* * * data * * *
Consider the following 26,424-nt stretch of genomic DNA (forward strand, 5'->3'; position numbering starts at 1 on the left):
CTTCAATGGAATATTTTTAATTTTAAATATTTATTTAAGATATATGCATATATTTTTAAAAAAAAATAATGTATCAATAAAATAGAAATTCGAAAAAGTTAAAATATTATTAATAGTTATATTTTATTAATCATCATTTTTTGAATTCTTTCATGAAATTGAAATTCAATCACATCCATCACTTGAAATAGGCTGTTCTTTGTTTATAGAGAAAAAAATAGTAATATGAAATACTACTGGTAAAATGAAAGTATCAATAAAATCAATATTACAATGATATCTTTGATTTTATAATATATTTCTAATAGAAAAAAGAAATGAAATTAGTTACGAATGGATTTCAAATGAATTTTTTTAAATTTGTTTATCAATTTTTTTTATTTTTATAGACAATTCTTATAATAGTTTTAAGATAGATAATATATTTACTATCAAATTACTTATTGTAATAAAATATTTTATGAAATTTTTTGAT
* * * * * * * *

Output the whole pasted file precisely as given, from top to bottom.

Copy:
Consider the following 26,424-nt stretch of genomic DNA (forward strand, 5'->3'; position numbering starts at 1 on the left):
CTTCAATGGAATATTTTTAATTTTAAATATTTATTTAAGATATATGCATATATTTTTAAAAAAAAATAATGTATCAATAAAATAGAAATTCGAAAAAGTTAAAATATTATTAATAGTTATATTTTATTAATCATCATTTTTTGAATTCTTTCATGAAATTGAAATTCAATCACATCCATCACTTGAAATAGGCTGTTCTTTGTTTATAGAGAAAAAAATAGTAATATGAAATACTACTGGTAAAATGAAAGTATCAATAAAATCAATATTACAATGATATCTTTGATTTTATAATATATTTCTAATAGAAAAAAGAAATGAAATTAGTTACGAATGGATTTCAAATGAATTTTTTTAAATTTGTTTATCAATTTTTTTTATTTTTATAGACAATTCTTATAATAGTTTTAAGATAGATAATATATTTACTATCAAATTACTTATTGTAATAAAATATTTTATGAAATTTTTTGAT